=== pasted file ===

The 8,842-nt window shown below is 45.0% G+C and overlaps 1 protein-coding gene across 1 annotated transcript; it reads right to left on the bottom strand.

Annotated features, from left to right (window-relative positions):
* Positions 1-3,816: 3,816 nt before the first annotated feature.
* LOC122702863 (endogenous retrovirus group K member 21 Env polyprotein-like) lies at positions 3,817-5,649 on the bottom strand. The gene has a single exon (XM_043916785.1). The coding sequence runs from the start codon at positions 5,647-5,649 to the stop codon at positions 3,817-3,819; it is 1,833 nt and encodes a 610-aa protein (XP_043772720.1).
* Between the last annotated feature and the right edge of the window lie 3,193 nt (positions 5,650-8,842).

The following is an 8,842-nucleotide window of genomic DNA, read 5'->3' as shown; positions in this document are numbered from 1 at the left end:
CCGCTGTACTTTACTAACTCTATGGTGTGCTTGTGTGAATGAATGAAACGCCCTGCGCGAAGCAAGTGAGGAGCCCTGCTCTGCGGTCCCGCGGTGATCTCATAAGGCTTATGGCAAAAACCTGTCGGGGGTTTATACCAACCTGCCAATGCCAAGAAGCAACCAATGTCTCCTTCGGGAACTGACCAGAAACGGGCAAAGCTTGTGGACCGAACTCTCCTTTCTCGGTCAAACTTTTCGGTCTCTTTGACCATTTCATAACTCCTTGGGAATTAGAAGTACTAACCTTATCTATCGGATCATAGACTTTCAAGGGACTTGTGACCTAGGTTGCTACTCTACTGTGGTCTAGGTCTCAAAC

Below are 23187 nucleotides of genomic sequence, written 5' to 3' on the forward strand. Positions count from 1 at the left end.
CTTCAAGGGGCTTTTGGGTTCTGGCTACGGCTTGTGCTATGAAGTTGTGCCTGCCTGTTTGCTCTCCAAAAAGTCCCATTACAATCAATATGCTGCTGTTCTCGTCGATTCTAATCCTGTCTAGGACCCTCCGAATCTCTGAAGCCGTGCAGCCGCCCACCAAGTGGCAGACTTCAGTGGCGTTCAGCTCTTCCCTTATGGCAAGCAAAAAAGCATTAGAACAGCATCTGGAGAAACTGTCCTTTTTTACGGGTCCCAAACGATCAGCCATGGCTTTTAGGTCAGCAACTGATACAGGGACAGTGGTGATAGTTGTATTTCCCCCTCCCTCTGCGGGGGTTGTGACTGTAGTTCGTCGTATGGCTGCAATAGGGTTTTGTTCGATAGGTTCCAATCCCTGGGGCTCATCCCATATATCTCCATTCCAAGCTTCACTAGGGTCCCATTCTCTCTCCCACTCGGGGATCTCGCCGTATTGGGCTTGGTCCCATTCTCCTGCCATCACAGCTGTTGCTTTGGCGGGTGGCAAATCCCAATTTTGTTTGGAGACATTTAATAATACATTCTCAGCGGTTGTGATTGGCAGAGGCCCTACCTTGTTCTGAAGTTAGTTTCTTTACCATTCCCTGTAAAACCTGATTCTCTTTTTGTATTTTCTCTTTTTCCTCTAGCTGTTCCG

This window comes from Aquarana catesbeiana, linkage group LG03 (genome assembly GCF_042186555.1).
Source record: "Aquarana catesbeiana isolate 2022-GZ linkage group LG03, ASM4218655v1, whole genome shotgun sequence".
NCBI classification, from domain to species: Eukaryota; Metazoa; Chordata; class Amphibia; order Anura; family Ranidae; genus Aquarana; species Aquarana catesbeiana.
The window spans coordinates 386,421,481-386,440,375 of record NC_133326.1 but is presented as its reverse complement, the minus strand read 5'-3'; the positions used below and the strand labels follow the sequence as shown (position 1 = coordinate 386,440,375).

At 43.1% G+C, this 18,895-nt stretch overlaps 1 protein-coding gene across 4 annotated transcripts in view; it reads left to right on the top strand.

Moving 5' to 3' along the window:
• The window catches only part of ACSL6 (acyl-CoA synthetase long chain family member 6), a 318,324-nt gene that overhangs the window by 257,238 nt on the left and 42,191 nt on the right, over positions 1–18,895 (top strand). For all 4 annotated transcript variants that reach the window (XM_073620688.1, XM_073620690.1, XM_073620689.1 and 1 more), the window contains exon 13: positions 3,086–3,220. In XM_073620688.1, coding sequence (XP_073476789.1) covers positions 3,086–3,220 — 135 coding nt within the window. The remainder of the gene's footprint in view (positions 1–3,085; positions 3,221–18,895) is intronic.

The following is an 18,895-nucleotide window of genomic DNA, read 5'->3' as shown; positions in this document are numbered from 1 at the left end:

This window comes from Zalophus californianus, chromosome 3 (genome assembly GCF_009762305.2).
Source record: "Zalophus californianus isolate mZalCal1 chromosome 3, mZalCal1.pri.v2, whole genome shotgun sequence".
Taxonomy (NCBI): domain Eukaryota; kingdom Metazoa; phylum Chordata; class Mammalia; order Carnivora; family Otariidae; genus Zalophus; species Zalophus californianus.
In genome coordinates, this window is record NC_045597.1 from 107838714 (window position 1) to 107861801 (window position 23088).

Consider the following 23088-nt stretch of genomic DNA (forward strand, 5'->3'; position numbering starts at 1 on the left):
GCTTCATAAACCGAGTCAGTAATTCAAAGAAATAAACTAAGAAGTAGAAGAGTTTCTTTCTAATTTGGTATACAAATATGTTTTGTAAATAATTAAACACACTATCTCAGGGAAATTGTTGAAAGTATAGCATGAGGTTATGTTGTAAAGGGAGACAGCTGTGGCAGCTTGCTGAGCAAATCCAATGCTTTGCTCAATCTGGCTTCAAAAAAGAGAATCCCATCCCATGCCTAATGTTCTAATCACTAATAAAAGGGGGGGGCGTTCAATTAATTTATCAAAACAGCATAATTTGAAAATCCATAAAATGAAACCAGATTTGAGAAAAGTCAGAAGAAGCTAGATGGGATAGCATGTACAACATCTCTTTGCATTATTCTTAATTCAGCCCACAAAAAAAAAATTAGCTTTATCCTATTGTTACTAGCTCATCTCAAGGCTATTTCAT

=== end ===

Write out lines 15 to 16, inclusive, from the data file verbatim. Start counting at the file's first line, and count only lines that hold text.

Moving 5' to 3' along the window:
• The window catches only part of ACSL6 (acyl-CoA synthetase long chain family member 6), a 318,324-nt gene that overhangs the window by 257,238 nt on the left and 42,191 nt on the right, over positions 1–18,895 (top strand). For all 4 annotated transcript variants that reach the window (XM_073620688.1, XM_073620690.1, XM_073620689.1 and 1 more), the window contains exon 13: positions 3,086–3,220. In XM_073620688.1, coding sequence (XP_073476789.1) covers positions 3,086–3,220 — 135 coding nt within the window. The remainder of the gene's footprint in view (positions 1–3,085; positions 3,221–18,895) is intronic.